Government demands strong security for smart devices to stop homes being hacked

Smart devices such as televisions, toys and smart home speakers will be expected to include new, strong security features to keep them safe from hackers, the Government has said.

The Department for Digital, Culture, Media and Sport (DCMS) has announced a Security By Design review which includes guidelines and a new code of practice from manufacturers on how to improve the cyber-security of internet-connected devices.

Smart devices such as internet-connected speakers and televisions have become increasingly popular with consumers, with analysts estimating more than 420 million connected devices will be in UK homes by 2020.

However, a report last year by the National Crime Agency (NCA) warned that the rise of such devices would make them a more appealing target for cyber criminals seeking to hold users to ransom over their personal data.

In an attempt to improve security across the industry, the DCMS said it has worked with manufacturers, retailers and the National Cyber Security Centre to create the new guidelines.

These will encourage firms to ensure all passwords on new devices cannot be reset to a factory default, and encrypting all "sensitive data" which is transmitted over apps or devices.

Minister for digital and the creative industries Margot James said: "We want everyone to benefit from the huge potential of internet-connected devices and it is important they are safe and have a positive impact on people's lives.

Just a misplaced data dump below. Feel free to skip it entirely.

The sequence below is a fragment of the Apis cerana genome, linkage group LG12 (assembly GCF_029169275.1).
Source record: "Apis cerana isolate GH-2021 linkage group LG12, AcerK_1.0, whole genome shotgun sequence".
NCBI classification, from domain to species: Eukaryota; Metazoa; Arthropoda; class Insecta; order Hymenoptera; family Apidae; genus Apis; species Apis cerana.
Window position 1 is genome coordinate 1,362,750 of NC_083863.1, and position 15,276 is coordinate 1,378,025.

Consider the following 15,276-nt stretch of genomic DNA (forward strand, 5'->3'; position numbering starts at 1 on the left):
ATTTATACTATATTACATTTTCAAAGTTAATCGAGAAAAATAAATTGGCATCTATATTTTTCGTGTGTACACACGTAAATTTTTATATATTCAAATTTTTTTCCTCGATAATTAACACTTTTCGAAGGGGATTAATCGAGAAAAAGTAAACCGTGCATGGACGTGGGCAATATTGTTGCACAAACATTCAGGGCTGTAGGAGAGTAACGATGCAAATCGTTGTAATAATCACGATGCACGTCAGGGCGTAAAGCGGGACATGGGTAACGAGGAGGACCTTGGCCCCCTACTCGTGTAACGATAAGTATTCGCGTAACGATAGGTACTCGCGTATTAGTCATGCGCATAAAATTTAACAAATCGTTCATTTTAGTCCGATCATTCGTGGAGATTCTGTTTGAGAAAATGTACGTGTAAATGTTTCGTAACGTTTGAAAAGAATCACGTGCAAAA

The DCMS said it has worked with manufacturers, retailers and the National Cyber Security Centre to create the new guidelines for smart devices. Credit: PA

"We have worked alongside industry to develop a tough new set of rules so strong security measures are built into everyday technology from the moment it is developed.

"This will help ensure that we have the right rules and frameworks in place to protect individuals and that the UK continues to be a world-leading, innovation-friendly digital economy."

The guidelines also call for tech firms to ensure they have a vulnerability policy and a public contact for security researchers and others to report issues, as well as rolling out regular and automatic software updates.

The Security By Design review also proposes developing a new product-labelling system to help make consumers aware of a product's safety features before purchase.

Alex Neill, managing director of home products and services at consumer watchdog Which?, said: "With connected devices becoming increasingly popular, it's vital that consumers are not exposed to the risk of cyber-attacks through products that are left vulnerable through manufacturers' poor design and production.

"Companies must ensure that the safety of their customers is the absolute priority when 'smart' products are designed. If strong security standards are not already in place when these products hit the shelves, then they should not be sold."

The initiative is part of the Government's National Cyber Security Strategy, to which £1.9 billion has been pledged to make the UK the "most secure place in the world to live and do business online".